SAN FRANCISCO (CBS SF) — A Category 3 Atmospheric River, fueled by moist air from the remnants of a tropic storm that ravaged Hawaii, took aim at Northern California Tuesday, packing torrential downpours that could dump as much 8 inches of rain over the next 48 hours.
The storm was the first ranked on a 1 to 5 system similar to hurricanes by researchers with the National Weather Service and UC San Diego’s Center for Western Weather and Water Extremes.
The weather service has issued several watch and warnings in anticipation of the storm fronts fury. A flash flood watch and a high wind warning have been issued for the region from 10 p.m. Tuesday to 10 a.m. Thursday.
“An atmospheric river with origins near Hawaii will take aim at the San Francisco Bay Area and Central Coast Wednesday through Thursday morning,” weather service forecasters warned. “Rainfall rates of at least half an inch per hour are possible during the heaviest showers, with the highest rates in the higher terrain.”
A plume of the storm front was being carried by the jet steam from the Hawaiian Islands to the West Coast. Over the weekend, the Hawaiian storm brought heavy downpours, high winds, pounding surf and a historic dusting of snow above 6,000 feet on Maui.
By the time the system clears the Bay Area on Thursday, 2-3 inches of rain could fall on the North Bay, 1-2 inches in San Francisco and Oakland and 4-6 inches in the coastal mountains.
Forecasters warned some areas may see as much as 8 inches.
“Periods of heavy rain and strong winds will continue Wednesday leading to flooding concerns across the region,” the weather service warned.
The rain began steadily on Tuesday evening, but the brunt of the storm was predicted to hit the San Francisco Bay Area during the Wednesday morning commute.
“The Wednesday morning commute will be adversely impacted with flooding roadways and ponding of water expected,” the weather service warned. “Periods of heavy rain are also possible during the Wednesday afternoon and Thursday morning commutes.”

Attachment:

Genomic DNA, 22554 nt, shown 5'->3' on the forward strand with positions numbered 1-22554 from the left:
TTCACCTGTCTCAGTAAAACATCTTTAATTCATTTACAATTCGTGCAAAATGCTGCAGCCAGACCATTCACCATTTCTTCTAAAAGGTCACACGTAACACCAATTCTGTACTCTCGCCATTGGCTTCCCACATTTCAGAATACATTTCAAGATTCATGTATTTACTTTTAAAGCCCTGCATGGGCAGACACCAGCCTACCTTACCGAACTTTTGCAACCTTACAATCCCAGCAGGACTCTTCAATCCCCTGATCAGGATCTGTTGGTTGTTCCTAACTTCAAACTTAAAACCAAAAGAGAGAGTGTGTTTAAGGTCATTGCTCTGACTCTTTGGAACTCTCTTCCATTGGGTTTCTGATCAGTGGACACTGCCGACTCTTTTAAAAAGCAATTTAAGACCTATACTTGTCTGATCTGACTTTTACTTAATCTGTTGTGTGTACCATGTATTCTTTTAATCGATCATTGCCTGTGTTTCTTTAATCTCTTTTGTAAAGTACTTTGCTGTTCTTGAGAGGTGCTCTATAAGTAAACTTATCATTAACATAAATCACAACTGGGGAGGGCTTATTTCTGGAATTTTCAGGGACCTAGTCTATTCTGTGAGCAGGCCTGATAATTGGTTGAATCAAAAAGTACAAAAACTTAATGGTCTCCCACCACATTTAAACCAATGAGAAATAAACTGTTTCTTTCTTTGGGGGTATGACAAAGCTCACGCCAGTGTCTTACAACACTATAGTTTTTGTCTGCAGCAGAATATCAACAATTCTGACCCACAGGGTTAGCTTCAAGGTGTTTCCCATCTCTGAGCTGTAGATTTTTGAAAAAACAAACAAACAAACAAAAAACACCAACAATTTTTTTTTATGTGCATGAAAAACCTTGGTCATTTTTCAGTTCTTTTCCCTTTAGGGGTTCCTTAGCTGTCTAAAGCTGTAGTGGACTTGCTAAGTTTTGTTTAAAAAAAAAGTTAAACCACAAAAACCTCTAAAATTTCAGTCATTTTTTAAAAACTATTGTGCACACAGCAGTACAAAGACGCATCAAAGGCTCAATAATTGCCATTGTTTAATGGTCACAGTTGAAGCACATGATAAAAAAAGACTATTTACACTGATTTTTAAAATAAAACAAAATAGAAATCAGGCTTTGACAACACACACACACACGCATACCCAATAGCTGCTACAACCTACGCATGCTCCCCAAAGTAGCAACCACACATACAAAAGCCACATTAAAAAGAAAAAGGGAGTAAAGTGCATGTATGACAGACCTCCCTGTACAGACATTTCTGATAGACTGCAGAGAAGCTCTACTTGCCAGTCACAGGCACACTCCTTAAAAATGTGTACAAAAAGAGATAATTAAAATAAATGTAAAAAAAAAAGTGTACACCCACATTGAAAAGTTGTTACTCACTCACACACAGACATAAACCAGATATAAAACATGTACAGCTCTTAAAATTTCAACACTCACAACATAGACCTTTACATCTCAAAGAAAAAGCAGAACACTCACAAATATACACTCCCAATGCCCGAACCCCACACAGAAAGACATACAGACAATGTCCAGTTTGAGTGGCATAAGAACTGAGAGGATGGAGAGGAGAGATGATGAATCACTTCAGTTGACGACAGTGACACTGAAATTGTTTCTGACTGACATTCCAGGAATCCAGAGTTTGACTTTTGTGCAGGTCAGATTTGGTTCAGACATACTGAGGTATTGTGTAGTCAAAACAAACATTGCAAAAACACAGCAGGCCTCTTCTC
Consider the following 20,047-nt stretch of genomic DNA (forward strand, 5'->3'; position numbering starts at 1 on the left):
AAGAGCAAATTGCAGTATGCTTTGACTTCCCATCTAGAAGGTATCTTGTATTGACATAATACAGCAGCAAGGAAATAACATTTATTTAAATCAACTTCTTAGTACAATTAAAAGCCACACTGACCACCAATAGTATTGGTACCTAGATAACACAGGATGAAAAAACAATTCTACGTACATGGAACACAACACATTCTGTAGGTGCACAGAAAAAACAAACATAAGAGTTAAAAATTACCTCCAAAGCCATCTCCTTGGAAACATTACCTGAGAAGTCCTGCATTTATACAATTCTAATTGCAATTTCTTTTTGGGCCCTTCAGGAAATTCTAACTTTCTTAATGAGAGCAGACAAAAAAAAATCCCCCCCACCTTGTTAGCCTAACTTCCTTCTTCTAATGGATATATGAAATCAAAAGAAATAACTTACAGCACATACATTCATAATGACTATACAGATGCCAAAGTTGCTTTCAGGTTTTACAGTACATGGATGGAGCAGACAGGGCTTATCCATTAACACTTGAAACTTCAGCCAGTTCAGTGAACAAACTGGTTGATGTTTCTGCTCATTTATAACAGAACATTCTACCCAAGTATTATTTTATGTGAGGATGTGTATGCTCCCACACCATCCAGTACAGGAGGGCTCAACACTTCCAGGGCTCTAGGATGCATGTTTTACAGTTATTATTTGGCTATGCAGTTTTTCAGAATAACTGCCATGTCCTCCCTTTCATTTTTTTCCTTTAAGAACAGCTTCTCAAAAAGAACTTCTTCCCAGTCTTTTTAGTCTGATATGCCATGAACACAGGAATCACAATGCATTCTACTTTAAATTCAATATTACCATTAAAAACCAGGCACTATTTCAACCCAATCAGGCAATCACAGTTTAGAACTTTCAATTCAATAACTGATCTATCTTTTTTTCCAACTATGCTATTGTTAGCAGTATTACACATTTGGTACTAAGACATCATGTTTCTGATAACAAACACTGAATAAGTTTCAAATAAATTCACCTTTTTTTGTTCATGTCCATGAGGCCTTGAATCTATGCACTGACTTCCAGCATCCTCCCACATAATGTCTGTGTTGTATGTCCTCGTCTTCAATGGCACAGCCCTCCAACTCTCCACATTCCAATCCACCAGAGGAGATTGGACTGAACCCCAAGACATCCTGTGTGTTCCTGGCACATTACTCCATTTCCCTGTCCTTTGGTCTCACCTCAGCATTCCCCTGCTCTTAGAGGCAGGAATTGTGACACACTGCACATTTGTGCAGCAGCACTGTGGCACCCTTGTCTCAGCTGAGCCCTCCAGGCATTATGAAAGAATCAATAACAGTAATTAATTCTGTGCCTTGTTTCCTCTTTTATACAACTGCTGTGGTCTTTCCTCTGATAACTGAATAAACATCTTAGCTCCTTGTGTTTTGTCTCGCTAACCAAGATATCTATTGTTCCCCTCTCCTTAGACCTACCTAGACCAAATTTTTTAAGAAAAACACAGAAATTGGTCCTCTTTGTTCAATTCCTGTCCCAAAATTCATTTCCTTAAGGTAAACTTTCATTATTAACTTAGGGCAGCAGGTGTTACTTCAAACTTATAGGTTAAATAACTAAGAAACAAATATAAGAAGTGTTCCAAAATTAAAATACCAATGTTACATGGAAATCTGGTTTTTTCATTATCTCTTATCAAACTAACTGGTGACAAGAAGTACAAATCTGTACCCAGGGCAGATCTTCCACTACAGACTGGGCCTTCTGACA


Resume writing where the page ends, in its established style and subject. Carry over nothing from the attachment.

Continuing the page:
Mudslides could also occur in areas where the hillsides have already become saturated by storms in early February.
“Recent rainfall has saturated soils across the area, and the additional heavy rainfall will create the potential for widespread shallow landslides, rockslides, and debris flows,” the weather service said. “Periods of heavy rainfall will likely inundate storm drains with rapid rises on small creeks and streams.”
Some heavy duty excavators were brought in to clear dirt and rock that came down on Hicks Road in San Jose Tuesday.
The mess was between Pheasant and Alamitos roads right near the Gaudalupe Reservoir. Officials said they make keep that stretch of road closed because of the approaching storm.
Santa Clara county is expected to see threats of flooding, reservoir levels increasing and likely more mudslides with this week’s next round of storms.
“Mudslides happen when the soil gets very saturated from the rain, and when the rain starts to run off it often takes the loose soils with it,” said San Jose State Department Chair and Professor of Civil Environmental Engineering Laura Sullivan-Green. “That’s the type of slide we’ll see now.”
She said while it’s difficult to predict large mudslides like the one that shutdown Highway 17 in 2017 during a particularly heavy rainy winter, we will likely see smaller scale slides this week because the ground is already saturated from recent storms.
The threat of slides and mud flows, she said, lasts briefly after the rain stops. A mudslide Tuesday in Los Gatos on Pheasant and Hicks happened between storms.
“We’ll see a lot of small landslides or mudslides and we may see possibly some larger events, but I would definitely expect a lot of small movements,” Sullivan-Green said.
Last month, Maryam Hashemi of Los Gatos almost lost her home after a nearby creek flooded it. Now, she’s warning others to clean drains, cut tree limbs and check nearby creeks for debris.
“I think everybody should clean their creeks before the rainy season and trim their trees,” she said. With yet another round of rain on the way, Hashemi is prepared for the worst.
In the mountains, the storm system will create chaotic conditions. The initial pulse on Wednesday will be fueled by warm, moist air that will raise the snow levels to 6,000-7,000 feet with rain falling at lower levels.
But the second pulse of the storm rolling in over the weekend will send the snow levels to 2,000 feet.
“This has been one of the most chaotic forecasts of my career with many adjustments and changes made to the existing forecast,” lamented one of the weather service forecasters.
The high water content of snow will create a condition called “Sierra Cement” and not they powdery conditions most skiers enjoy.
“Total snow accumulations of 6 to 10 inches for Truckee and South Lake… 2 to 5 feet possible above 8000 feet including Mammoth Lakes,” the weather service said. “Winds could gust as high as 55 mph with ridge gusts possibly exceeding 150 mph.”